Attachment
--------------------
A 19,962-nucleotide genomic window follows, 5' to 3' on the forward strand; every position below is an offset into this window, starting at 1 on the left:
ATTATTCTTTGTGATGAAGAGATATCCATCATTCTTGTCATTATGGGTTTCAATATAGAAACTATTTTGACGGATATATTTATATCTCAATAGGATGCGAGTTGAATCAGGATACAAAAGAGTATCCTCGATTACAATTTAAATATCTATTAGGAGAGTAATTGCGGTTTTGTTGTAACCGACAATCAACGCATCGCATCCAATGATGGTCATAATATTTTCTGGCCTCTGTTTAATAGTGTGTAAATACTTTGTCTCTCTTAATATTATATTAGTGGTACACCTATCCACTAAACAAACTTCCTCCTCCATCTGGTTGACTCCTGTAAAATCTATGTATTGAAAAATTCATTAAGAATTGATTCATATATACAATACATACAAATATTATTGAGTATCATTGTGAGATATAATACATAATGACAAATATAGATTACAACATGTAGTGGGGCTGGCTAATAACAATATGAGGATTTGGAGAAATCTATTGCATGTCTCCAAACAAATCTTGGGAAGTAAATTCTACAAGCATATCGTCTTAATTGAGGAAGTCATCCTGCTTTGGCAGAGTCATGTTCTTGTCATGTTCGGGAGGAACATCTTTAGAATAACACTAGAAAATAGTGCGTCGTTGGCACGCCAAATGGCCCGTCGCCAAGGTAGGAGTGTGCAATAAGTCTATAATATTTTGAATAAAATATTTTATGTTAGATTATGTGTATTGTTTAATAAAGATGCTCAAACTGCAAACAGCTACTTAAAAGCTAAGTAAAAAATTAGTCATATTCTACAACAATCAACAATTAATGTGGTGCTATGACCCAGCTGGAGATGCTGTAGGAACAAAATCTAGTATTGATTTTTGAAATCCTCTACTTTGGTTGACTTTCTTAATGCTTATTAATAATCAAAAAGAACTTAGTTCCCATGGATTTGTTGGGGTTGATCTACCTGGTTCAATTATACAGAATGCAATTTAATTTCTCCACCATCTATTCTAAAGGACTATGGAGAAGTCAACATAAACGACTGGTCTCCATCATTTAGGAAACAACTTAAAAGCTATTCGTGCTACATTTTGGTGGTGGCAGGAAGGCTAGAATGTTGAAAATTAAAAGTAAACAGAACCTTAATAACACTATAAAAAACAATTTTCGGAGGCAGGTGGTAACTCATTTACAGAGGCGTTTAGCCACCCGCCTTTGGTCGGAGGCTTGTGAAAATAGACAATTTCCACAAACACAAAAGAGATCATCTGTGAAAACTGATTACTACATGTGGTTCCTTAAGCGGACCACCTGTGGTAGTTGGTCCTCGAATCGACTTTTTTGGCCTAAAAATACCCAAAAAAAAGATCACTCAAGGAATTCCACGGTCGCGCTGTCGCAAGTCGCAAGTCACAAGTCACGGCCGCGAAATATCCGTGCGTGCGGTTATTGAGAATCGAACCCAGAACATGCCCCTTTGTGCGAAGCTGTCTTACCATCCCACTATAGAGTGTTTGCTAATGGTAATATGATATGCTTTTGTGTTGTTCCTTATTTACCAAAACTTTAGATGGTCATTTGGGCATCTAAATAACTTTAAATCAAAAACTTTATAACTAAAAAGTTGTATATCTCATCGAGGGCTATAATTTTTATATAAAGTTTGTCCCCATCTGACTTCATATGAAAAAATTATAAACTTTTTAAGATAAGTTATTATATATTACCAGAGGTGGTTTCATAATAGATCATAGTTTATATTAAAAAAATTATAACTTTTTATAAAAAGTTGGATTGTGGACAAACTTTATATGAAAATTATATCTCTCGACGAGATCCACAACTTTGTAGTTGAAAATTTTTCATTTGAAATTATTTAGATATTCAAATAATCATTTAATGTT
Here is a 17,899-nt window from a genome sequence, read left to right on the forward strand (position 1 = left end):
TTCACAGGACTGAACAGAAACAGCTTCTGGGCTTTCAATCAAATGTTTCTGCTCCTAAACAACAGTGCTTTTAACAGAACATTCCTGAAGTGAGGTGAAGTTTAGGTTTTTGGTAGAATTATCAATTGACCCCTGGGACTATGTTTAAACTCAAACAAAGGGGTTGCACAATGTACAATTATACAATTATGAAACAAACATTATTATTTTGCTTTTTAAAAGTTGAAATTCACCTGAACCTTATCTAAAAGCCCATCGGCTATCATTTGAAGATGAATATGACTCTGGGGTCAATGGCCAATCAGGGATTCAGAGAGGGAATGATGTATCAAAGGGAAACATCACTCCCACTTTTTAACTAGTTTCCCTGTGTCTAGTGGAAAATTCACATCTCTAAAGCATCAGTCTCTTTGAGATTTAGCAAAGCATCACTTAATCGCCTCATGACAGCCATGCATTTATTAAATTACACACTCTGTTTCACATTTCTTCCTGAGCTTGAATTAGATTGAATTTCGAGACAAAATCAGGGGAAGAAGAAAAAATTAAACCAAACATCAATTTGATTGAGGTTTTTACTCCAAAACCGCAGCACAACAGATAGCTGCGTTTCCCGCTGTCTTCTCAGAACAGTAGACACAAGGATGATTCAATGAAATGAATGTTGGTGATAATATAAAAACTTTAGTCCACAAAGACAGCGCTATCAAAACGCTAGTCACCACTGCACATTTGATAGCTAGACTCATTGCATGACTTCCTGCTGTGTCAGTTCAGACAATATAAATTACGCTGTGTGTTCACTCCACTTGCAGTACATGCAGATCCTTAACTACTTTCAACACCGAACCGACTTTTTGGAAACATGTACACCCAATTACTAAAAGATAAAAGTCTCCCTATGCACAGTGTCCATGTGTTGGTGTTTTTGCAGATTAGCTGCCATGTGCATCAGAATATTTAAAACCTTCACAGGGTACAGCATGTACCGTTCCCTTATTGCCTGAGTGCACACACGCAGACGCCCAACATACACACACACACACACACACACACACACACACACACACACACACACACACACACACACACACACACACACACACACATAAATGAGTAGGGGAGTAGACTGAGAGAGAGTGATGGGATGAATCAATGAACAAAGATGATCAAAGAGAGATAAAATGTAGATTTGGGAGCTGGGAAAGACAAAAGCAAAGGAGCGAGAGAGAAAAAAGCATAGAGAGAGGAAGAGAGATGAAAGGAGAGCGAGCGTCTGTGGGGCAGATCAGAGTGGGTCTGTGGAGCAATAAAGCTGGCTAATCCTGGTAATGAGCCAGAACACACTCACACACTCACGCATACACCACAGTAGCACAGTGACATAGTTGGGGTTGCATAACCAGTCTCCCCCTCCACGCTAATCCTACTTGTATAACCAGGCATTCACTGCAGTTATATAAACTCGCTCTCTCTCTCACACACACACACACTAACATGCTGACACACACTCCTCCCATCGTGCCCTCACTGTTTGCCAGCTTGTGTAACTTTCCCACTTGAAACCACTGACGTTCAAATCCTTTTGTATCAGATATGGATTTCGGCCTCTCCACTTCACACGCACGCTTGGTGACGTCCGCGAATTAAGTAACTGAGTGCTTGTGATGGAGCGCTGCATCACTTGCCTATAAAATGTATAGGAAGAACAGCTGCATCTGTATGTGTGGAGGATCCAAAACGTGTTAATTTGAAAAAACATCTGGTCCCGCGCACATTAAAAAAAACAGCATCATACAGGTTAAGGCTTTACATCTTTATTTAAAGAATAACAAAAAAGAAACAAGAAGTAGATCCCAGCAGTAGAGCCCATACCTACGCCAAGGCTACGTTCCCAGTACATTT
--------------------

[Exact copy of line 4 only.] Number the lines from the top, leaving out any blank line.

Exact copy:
TTCACAGGACTGAACAGAAACAGCTTCTGGGCTTTCAATCAAATGTTTCTGCTCCTAAACAACAGTGCTTTTAACAGAACATTCCTGAAGTGAGGTGAAGTTTAGGTTTTTGGTAGAATTATCAATTGACCCCTGGGACTATGTTTAAACTCAAACAAAGGGGTTGCACAATGTACAATTATACAATTATGAAACAAACATTATTATTTTGCTTTTTAAAAGTTGAAATTCACCTGAACCTTATCTAAAAGCCCATCGGCTATCATTTGAAGATGAATATGACTCTGGGGTCAATGGCCAATCAGGGATTCAGAGAGGGAATGATGTATCAAAGGGAAACATCACTCCCACTTTTTAACTAGTTTCCCTGTGTCTAGTGGAAAATTCACATCTCTAAAGCATCAGTCTCTTTGAGATTTAGCAAAGCATCACTTAATCGCCTCATGACAGCCATGCATTTATTAAATTACACACTCTGTTTCACATTTCTTCCTGAGCTTGAATTAGATTGAATTTCGAGACAAAATCAGGGGAAGAAGAAAAAATTAAACCAAACATCAATTTGATTGAGGTTTTTACTCCAAAACCGCAGCACAACAGATAGCTGCGTTTCCCGCTGTCTTCTCAGAACAGTAGACACAAGGATGATTCAATGAAATGAATGTTGGTGATAATATAAAAACTTTAGTCCACAAAGACAGCGCTATCAAAACGCTAGTCACCACTGCACATTTGATAGCTAGACTCATTGCATGACTTCCTGCTGTGTCAGTTCAGACAATATAAATTACGCTGTGTGTTCACTCCACTTGCAGTACATGCAGATCCTTAACTACTTTCAACACCGAACCGACTTTTTGGAAACATGTACACCCAATTACTAAAAGATAAAAGTCTCCCTATGCACAGTGTCCATGTGTTGGTGTTTTTGCAGATTAGCTGCCATGTGCATCAGAATATTTAAAACCTTCACAGGGTACAGCATGTACCGTTCCCTTATTGCCTGAGTGCACACACGCAGACGCCCAACATACACACACACACACACACACACACACACACACACACACACACACACACACACACACACACACACACACACACACACATAAATGAGTAGGGGAGTAGACTGAGAGAGAGTGATGGGATGAATCAATGAACAAAGATGATCAAAGAGAGATAAAATGTAGATTTGGGAGCTGGGAAAGACAAAAGCAAAGGAGCGAGAGAGAAAAAAGCATAGAGAGAGGAAGAGAGATGAAAGGAGAGCGAGCGTCTGTGGGGCAGATCAGAGTGGGTCTGTGGAGCAATAAAGCTGGCTAATCCTGGTAATGAGCCAGAACACACTCACACACTCACGCATACACCACAGTAGCACAGTGACATAGTTGGGGTTGCATAACCAGTCTCCCCCTCCACGCTAATCCTACTTGTATAACCAGGCATTCACTGCAGTTATATAAACTCGCTCTCTCTCTCACACACACACACACTAACATGCTGACACACACTCCTCCCATCGTGCCCTCACTGTTTGCCAGCTTGTGTAACTTTCCCACTTGAAACCACTGACGTTCAAATCCTTTTGTATCAGATATGGATTTCGGCCTCTCCACTTCACACGCACGCTTGGTGACGTCCGCGAATTAAGTAACTGAGTGCTTGTGATGGAGCGCTGCATCACTTGCCTATAAAATGTATAGGAAGAACAGCTGCATCTGTATGTGTGGAGGATCCAAAACGTGTTAATTTGAAAAAACATCTGGTCCCGCGCACATTAAAAAAAACAGCATCATACAGGTTAAGGCTTTACATCTTTATTTAAAGAATAACAAAAAAGAAACAAGAAGTAGATCCCAGCAGTAGAGCCCATACCTACGCCAAGGCTACGTTCCCAGTACATTT